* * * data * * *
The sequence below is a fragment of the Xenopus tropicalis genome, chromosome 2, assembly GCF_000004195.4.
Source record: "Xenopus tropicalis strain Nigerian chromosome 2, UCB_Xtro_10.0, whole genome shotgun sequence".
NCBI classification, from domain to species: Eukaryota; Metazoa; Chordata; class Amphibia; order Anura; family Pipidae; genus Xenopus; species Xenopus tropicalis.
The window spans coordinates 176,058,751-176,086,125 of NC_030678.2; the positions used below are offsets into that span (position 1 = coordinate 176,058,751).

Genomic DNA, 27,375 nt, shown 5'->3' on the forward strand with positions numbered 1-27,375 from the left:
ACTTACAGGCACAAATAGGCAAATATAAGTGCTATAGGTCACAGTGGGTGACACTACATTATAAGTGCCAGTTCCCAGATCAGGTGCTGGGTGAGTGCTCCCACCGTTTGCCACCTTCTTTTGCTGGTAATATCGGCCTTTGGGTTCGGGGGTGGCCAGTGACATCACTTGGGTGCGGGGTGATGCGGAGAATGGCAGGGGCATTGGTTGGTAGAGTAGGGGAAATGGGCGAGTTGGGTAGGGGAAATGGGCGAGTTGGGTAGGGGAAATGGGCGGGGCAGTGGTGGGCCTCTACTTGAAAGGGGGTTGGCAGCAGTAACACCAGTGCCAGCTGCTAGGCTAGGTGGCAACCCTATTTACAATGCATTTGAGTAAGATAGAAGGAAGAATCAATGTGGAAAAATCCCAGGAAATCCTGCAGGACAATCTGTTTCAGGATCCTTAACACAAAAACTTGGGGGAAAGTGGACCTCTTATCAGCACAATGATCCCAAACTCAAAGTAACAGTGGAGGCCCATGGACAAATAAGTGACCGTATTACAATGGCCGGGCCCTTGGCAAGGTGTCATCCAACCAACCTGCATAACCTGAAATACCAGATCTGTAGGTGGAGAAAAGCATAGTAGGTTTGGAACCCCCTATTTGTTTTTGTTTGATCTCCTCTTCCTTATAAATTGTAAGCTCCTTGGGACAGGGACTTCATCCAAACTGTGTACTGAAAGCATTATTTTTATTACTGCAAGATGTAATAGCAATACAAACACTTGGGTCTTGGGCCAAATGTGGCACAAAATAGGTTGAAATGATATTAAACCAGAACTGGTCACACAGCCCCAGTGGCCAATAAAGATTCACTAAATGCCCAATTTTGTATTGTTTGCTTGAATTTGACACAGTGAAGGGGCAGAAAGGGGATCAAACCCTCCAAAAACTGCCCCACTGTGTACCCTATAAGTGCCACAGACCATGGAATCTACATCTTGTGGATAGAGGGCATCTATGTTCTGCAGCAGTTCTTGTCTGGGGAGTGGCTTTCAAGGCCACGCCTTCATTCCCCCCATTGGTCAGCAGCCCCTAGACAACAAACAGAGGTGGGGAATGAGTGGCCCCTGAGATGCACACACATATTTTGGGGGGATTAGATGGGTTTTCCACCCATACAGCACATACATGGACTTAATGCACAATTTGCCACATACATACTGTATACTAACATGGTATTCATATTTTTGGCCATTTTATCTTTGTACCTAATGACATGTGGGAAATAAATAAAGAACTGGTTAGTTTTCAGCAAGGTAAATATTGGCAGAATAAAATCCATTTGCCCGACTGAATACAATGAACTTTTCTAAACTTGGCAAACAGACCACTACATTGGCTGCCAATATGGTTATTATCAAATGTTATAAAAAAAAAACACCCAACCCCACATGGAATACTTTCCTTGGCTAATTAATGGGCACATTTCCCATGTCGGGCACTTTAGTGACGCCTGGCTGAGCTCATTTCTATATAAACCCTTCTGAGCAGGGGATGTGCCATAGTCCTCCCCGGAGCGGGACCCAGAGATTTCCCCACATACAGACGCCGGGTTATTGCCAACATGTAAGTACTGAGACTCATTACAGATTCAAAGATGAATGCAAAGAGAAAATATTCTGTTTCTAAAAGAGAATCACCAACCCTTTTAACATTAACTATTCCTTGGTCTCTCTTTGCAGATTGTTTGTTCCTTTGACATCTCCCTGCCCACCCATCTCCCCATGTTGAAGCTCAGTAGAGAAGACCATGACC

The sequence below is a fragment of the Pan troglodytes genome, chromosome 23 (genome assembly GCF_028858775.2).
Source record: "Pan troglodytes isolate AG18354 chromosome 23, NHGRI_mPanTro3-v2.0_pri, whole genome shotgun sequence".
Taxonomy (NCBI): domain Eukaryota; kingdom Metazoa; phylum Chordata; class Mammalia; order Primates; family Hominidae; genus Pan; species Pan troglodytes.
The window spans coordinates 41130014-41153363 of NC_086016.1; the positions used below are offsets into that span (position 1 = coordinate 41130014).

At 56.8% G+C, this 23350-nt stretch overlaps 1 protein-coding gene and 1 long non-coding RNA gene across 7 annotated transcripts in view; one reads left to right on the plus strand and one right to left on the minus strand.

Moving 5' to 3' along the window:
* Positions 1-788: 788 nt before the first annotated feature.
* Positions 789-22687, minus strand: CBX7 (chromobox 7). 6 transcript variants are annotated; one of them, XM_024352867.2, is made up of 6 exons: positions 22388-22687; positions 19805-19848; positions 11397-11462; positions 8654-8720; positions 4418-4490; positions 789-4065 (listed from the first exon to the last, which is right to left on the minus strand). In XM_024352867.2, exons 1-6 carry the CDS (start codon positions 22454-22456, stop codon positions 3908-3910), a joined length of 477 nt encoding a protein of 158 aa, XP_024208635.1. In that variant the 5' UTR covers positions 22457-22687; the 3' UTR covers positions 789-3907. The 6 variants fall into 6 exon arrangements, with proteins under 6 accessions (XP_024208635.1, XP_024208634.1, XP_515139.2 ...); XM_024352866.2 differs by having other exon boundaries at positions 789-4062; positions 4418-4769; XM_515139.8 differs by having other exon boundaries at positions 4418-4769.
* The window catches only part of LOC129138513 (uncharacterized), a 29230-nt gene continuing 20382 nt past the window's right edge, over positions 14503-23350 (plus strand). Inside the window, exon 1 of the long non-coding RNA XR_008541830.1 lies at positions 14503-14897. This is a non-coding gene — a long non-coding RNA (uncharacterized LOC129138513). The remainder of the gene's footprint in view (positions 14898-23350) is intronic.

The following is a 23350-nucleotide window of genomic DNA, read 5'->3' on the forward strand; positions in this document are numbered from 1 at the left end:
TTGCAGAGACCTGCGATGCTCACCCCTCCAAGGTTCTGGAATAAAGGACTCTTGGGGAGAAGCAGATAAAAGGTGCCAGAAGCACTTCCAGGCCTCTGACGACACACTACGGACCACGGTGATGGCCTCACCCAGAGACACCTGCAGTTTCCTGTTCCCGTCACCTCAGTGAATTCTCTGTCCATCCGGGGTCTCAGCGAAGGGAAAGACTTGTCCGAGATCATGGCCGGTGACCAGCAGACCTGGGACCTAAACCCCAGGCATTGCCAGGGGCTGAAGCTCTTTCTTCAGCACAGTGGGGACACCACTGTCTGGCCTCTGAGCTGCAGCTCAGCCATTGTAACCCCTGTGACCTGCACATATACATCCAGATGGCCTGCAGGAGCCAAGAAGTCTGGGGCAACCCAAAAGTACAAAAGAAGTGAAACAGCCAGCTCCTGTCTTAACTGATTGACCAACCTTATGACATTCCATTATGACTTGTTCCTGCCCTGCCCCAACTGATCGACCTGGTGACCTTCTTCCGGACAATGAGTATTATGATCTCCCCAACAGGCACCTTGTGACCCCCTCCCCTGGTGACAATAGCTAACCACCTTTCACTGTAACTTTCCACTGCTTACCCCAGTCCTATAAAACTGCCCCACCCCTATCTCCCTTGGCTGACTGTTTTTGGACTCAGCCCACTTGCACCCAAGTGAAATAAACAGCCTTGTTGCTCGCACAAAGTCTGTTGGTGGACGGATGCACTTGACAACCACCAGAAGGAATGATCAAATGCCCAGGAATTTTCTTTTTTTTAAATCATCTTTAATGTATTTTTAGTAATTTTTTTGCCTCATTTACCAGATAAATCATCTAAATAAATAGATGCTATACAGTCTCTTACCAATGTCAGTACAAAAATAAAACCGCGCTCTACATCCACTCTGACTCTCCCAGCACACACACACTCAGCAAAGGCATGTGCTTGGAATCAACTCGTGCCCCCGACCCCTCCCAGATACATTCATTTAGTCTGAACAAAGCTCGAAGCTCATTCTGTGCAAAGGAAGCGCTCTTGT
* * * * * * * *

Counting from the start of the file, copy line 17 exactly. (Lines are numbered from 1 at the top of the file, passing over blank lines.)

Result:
TTGCAGAGACCTGCGATGCTCACCCCTCCAAGGTTCTGGAATAAAGGACTCTTGGGGAGAAGCAGATAAAAGGTGCCAGAAGCACTTCCAGGCCTCTGACGACACACTACGGACCACGGTGATGGCCTCACCCAGAGACACCTGCAGTTTCCTGTTCCCGTCACCTCAGTGAATTCTCTGTCCATCCGGGGTCTCAGCGAAGGGAAAGACTTGTCCGAGATCATGGCCGGTGACCAGCAGACCTGGGACCTAAACCCCAGGCATTGCCAGGGGCTGAAGCTCTTTCTTCAGCACAGTGGGGACACCACTGTCTGGCCTCTGAGCTGCAGCTCAGCCATTGTAACCCCTGTGACCTGCACATATACATCCAGATGGCCTGCAGGAGCCAAGAAGTCTGGGGCAACCCAAAAGTACAAAAGAAGTGAAACAGCCAGCTCCTGTCTTAACTGATTGACCAACCTTATGACATTCCATTATGACTTGTTCCTGCCCTGCCCCAACTGATCGACCTGGTGACCTTCTTCCGGACAATGAGTATTATGATCTCCCCAACAGGCACCTTGTGACCCCCTCCCCTGGTGACAATAGCTAACCACCTTTCACTGTAACTTTCCACTGCTTACCCCAGTCCTATAAAACTGCCCCACCCCTATCTCCCTTGGCTGACTGTTTTTGGACTCAGCCCACTTGCACCCAAGTGAAATAAACAGCCTTGTTGCTCGCACAAAGTCTGTTGGTGGACGGATGCACTTGACAACCACCAGAAGGAATGATCAAATGCCCAGGAATTTTCTTTTTTTTAAATCATCTTTAATGTATTTTTAGTAATTTTTTTGCCTCATTTACCAGATAAATCATCTAAATAAATAGATGCTATACAGTCTCTTACCAATGTCAGTACAAAAATAAAACCGCGCTCTACATCCACTCTGACTCTCCCAGCACACACACACTCAGCAAAGGCATGTGCTTGGAATCAACTCGTGCCCCCGACCCCTCCCAGATACATTCATTTAGTCTGAACAAAGCTCGAAGCTCATTCTGTGCAAAGGAAGCGCTCTTGT